Ask a woman in India if she's ever been sexually harassed, and most of them would have the same answer: multiple times. Getting catcalled, groped or molested has become so normalised in our culture, that women themselves have been internalised to downplay it. And when we actually muster up the courage to open up about an incident or report it, we're bombarded with an absurd list of questions. What were you wearing? Who were you with? Did you say anything to provoke the perpetrator? Were you out late? Do your parents know?
Welcome to victim shaming 101. And no woman is spared. Recently, singer Sona Mohapatra opened up about her own experience of sexual harassment, that was accompanied with a side of victim shaming. She opened up about the incident on Twitter, which happened when she was studying in college. Sona recalled her seniors making lewd remarks about her body, and then someone with seemingly 'good intentions' asked her why she didn't cover her breasts 'properly' with a dupatta.
She wrote, "During my BTech Engg, walking to the microprocessor lab in a loose khadi green kurta with a salwar. Seniors whistling, speculating loudly about my bra size. One ‘well wisher’ walked up & asked why I wasn’t wearing my dupatta ‘properly’, fully covering my ‘boobs’. #INeverAskForIt"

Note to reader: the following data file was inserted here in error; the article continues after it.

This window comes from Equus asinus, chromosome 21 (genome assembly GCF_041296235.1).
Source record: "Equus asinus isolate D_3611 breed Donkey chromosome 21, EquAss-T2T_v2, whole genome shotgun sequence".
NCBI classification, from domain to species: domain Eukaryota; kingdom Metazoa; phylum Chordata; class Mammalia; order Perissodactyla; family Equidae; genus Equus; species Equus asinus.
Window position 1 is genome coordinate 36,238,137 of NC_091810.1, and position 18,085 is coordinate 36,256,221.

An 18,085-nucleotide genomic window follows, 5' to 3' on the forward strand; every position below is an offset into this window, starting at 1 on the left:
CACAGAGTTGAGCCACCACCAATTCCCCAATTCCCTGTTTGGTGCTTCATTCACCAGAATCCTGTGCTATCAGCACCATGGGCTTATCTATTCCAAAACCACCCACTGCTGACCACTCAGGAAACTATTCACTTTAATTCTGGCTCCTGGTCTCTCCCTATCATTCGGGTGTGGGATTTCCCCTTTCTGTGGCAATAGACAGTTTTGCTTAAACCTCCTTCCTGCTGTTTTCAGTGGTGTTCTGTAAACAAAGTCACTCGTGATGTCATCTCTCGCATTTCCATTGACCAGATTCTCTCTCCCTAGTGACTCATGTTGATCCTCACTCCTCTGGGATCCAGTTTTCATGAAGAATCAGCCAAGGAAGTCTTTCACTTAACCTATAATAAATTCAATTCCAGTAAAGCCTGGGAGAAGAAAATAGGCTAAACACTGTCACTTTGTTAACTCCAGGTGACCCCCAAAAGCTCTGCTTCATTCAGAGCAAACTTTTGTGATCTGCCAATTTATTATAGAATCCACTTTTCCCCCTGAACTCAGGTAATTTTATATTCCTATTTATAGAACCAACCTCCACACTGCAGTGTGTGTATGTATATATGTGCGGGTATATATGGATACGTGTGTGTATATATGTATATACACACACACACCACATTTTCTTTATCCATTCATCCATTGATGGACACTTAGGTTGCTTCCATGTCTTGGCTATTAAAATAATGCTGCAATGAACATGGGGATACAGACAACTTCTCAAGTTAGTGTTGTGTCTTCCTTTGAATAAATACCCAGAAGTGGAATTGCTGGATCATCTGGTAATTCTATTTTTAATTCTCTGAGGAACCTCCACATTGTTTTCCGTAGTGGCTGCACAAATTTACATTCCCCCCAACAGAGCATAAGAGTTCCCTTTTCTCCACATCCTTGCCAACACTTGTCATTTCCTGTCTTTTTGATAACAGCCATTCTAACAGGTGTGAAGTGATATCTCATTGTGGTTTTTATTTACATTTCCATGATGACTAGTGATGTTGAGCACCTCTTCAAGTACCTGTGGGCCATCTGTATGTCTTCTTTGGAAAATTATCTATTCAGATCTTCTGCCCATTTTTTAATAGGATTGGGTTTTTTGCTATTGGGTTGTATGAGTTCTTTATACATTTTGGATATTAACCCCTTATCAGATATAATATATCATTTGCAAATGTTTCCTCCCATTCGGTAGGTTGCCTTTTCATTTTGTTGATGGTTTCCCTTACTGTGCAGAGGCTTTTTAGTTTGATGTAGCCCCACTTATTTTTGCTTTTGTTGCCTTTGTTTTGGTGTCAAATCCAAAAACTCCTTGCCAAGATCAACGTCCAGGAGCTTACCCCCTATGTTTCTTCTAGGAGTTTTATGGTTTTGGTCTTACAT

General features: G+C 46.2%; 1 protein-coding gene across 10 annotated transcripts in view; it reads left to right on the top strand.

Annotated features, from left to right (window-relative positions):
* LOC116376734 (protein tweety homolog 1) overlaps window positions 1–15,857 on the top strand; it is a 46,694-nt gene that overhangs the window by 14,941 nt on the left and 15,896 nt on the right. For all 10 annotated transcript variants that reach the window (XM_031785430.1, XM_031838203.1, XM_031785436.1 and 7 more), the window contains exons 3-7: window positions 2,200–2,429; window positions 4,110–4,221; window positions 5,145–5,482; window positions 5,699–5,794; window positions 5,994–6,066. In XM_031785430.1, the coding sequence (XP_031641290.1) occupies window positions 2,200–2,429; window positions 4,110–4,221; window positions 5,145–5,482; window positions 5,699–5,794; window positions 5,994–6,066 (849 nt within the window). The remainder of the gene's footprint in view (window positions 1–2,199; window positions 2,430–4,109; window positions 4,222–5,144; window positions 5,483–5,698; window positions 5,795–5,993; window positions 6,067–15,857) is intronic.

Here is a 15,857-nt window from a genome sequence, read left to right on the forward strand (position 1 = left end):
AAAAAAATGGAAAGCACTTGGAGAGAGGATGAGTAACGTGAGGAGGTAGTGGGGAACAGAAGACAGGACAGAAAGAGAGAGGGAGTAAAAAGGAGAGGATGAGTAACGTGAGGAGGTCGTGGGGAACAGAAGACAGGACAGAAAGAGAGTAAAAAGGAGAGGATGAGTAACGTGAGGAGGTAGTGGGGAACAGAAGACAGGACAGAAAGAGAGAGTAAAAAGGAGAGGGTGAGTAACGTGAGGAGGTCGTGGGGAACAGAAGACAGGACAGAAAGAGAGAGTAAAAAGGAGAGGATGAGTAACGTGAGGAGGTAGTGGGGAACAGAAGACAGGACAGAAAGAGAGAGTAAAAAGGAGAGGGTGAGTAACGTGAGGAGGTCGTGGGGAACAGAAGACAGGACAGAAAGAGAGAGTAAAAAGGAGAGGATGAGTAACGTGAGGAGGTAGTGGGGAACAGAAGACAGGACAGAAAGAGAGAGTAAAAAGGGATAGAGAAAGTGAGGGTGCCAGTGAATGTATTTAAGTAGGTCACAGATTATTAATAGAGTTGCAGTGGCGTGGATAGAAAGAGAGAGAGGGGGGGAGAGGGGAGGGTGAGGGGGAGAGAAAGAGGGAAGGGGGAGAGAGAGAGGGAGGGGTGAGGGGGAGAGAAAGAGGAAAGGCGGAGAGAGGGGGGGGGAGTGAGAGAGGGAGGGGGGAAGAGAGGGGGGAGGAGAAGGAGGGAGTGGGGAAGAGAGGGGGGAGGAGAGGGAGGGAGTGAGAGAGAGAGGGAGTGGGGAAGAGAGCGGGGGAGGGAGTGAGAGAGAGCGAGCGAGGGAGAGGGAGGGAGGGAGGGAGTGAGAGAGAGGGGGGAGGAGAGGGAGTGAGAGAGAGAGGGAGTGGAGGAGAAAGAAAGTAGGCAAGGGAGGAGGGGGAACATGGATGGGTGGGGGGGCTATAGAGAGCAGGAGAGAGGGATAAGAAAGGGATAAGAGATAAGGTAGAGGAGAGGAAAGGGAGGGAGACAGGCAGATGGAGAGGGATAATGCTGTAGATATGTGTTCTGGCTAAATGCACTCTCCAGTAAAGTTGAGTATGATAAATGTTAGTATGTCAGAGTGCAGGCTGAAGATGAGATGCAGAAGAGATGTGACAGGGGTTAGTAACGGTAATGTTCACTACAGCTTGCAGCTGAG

During my BTech Engg, walking to the microprocessor lab in a loose khadi green kurta with a salwar.Seniors whistling, speculating loudly about my bra size. One ‘well wisher’ walked up & asked why I wasn’t wearing my dupatta ‘properly’, fully covering my ‘boobs’. #INeverAskForIt— Sona Mohapatra (@sonamohapatra) November 23, 2020
Of course, if a woman is being harassed, the first thing you should do is ask her what SHE did wrong, right? *facepalm* This is why rape culture thrives in India. We let men get away with harassment, brushing it off as 'boys will be boys', and we over-scrutinize and blame women.
In an effort to raise awareness about the issue of victim shaming, Sona has called for Twitter users to share their own story of harassment, asking them to recall what they were wearing when it happened. The singer has previously been very vocal about the #MeToo movement in India as well.
Tweet what you remember wearing when you experienced sexual violence, threat or intimidation.— Sona Mohapatra (@sonamohapatra) November 23, 2020
Draw attention to victim blame.
I’m tagging @lydiabuthello @sonamakapoor @MadhumitaM1 @Chinmayi @MasalaBai @TheRestlessQuil #INeverAskForIt https://t.co/dJsmgdFjgV
Sona has asked women to use the hashtag #INeverAskForIt while sharing their stories on Twitter.
Kudos to Sona for her efforts to bring society's misogyny to light. It's 2020--let's shift the focus from "what was she wearing?" to "why did he harass her?". Period.
Featured Image: Instagram